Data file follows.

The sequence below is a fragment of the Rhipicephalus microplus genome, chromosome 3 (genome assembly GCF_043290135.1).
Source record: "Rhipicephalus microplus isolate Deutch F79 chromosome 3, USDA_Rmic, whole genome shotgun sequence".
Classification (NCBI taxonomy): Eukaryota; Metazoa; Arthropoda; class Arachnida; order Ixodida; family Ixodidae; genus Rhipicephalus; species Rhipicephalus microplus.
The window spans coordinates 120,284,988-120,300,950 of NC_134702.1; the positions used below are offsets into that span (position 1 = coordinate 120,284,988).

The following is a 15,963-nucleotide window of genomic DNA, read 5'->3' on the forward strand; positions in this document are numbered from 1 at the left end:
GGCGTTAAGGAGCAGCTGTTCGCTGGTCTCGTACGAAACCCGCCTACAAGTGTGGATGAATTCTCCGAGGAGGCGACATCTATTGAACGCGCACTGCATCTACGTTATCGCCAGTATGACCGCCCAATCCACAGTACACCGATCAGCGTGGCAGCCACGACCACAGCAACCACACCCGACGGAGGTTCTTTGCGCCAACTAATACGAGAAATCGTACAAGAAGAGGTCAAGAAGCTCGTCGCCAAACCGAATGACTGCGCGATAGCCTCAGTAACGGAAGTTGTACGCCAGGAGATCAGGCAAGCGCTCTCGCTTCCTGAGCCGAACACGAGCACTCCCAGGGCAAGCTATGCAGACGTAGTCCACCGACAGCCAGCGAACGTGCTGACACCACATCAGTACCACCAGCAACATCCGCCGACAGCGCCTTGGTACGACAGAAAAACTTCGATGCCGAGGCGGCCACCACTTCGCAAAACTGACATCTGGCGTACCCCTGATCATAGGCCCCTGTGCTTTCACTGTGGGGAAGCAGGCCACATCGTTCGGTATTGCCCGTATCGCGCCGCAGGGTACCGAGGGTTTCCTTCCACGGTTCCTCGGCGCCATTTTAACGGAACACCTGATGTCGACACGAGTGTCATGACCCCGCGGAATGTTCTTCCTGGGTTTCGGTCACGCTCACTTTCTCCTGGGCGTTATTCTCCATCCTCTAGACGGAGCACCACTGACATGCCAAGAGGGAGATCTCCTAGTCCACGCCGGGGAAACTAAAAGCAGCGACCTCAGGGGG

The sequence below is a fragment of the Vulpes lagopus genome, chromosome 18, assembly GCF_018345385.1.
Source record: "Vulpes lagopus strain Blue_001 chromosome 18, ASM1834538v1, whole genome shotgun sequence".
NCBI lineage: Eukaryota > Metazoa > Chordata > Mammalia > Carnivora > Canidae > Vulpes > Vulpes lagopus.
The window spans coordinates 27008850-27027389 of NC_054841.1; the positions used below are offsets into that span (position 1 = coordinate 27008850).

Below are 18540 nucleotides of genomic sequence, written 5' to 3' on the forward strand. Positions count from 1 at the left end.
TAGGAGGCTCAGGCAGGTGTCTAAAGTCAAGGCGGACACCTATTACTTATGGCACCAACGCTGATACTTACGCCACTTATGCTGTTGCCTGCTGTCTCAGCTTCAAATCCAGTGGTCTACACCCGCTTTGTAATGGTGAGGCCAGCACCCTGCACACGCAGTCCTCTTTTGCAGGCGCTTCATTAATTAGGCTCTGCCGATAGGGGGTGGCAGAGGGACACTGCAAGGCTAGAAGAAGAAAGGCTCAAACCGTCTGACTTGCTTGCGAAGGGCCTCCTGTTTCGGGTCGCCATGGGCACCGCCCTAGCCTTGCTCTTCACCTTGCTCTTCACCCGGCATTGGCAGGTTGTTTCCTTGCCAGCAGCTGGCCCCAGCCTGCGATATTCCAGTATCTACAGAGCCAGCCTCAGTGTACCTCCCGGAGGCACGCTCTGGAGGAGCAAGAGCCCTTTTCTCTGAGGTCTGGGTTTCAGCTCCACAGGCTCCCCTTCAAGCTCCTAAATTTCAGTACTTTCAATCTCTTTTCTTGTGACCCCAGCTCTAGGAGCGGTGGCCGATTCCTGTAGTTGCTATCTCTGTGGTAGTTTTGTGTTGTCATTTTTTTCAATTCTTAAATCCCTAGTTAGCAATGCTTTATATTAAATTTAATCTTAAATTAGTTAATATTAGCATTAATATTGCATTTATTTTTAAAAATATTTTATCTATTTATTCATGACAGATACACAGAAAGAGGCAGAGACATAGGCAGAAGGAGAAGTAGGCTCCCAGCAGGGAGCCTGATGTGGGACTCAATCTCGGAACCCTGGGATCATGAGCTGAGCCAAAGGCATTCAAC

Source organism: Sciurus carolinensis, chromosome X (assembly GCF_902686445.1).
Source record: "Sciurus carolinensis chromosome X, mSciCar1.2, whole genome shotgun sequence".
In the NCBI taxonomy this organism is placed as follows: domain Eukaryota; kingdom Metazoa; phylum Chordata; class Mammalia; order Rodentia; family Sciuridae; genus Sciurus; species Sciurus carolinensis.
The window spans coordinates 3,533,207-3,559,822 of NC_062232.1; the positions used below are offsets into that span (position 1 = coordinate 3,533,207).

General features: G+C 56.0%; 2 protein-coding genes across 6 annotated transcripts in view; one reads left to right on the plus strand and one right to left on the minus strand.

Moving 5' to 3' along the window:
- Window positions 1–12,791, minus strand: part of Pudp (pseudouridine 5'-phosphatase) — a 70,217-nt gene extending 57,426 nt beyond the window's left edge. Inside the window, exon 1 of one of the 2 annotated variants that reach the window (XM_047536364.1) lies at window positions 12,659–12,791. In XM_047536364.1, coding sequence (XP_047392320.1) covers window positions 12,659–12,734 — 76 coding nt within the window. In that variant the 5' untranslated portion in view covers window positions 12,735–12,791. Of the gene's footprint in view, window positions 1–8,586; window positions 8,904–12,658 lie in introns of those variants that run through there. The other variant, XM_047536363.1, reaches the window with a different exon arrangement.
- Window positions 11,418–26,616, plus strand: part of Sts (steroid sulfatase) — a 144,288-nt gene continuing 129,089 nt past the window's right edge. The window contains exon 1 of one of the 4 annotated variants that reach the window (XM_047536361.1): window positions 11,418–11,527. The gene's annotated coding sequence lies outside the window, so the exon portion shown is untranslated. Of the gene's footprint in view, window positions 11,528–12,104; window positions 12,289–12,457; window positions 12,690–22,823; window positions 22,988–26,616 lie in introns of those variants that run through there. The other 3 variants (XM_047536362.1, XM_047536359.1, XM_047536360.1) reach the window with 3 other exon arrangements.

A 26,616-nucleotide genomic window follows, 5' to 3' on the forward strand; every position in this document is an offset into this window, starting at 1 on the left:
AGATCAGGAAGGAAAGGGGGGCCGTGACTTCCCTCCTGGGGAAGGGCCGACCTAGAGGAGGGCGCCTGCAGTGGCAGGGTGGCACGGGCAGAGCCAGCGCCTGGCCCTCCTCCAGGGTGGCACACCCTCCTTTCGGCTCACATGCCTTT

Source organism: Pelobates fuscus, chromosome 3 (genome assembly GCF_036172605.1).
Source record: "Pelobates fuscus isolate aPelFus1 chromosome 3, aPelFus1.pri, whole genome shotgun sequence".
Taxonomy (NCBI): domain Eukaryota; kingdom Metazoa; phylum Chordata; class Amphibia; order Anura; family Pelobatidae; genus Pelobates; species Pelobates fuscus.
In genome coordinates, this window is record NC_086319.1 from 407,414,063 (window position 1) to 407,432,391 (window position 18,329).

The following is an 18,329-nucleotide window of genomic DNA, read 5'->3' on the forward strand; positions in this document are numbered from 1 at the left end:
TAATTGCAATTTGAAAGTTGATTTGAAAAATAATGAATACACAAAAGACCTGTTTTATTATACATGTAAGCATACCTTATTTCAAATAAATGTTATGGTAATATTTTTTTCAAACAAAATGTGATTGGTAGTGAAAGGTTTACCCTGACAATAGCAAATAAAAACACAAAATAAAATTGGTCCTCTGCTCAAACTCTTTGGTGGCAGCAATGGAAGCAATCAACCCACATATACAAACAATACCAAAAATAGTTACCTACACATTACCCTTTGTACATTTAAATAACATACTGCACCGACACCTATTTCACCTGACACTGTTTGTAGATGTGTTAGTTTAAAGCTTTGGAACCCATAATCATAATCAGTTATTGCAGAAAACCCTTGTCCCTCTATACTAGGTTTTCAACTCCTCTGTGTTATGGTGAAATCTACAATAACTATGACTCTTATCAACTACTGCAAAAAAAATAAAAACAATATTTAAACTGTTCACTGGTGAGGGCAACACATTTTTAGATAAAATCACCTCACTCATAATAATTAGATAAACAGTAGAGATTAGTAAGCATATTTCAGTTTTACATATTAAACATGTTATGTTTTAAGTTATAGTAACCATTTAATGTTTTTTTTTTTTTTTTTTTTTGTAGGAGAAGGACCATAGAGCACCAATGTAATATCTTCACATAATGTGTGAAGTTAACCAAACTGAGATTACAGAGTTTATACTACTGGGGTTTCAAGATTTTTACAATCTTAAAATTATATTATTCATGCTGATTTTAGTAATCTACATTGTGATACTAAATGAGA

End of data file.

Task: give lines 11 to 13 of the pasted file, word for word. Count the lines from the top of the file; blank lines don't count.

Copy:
Below are 18540 nucleotides of genomic sequence, written 5' to 3' on the forward strand. Positions count from 1 at the left end.
TAGGAGGCTCAGGCAGGTGTCTAAAGTCAAGGCGGACACCTATTACTTATGGCACCAACGCTGATACTTACGCCACTTATGCTGTTGCCTGCTGTCTCAGCTTCAAATCCAGTGGTCTACACCCGCTTTGTAATGGTGAGGCCAGCACCCTGCACACGCAGTCCTCTTTTGCAGGCGCTTCATTAATTAGGCTCTGCCGATAGGGGGTGGCAGAGGGACACTGCAAGGCTAGAAGAAGAAAGGCTCAAACCGTCTGACTTGCTTGCGAAGGGCCTCCTGTTTCGGGTCGCCATGGGCACCGCCCTAGCCTTGCTCTTCACCTTGCTCTTCACCCGGCATTGGCAGGTTGTTTCCTTGCCAGCAGCTGGCCCCAGCCTGCGATATTCCAGTATCTACAGAGCCAGCCTCAGTGTACCTCCCGGAGGCACGCTCTGGAGGAGCAAGAGCCCTTTTCTCTGAGGTCTGGGTTTCAGCTCCACAGGCTCCCCTTCAAGCTCCTAAATTTCAGTACTTTCAATCTCTTTTCTTGTGACCCCAGCTCTAGGAGCGGTGGCCGATTCCTGTAGTTGCTATCTCTGTGGTAGTTTTGTGTTGTCATTTTTTTCAATTCTTAAATCCCTAGTTAGCAATGCTTTATATTAAATTTAATCTTAAATTAGTTAATATTAGCATTAATATTGCATTTATTTTTAAAAATATTTTATCTATTTATTCATGACAGATACACAGAAAGAGGCAGAGACATAGGCAGAAGGAGAAGTAGGCTCCCAGCAGGGAGCCTGATGTGGGACTCAATCTCGGAACCCTGGGATCATGAGCTGAGCCAAAGGCATTCAAC

Source organism: Sciurus carolinensis, chromosome X (assembly GCF_902686445.1).